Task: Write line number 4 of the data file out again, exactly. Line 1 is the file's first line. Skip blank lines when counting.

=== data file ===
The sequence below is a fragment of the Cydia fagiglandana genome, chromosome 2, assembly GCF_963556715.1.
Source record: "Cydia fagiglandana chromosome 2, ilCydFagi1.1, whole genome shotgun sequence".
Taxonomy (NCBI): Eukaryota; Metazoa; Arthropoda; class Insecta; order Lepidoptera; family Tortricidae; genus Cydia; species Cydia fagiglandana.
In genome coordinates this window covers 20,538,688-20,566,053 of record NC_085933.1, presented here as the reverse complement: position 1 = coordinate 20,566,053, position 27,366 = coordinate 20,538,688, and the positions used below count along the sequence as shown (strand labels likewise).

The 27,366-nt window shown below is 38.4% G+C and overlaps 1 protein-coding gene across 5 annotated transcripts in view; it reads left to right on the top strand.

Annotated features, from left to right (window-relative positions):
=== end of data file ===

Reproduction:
In genome coordinates this window covers 20,538,688-20,566,053 of record NC_085933.1, presented here as the reverse complement: position 1 = coordinate 20,566,053, position 27,366 = coordinate 20,538,688, and the positions used below count along the sequence as shown (strand labels likewise).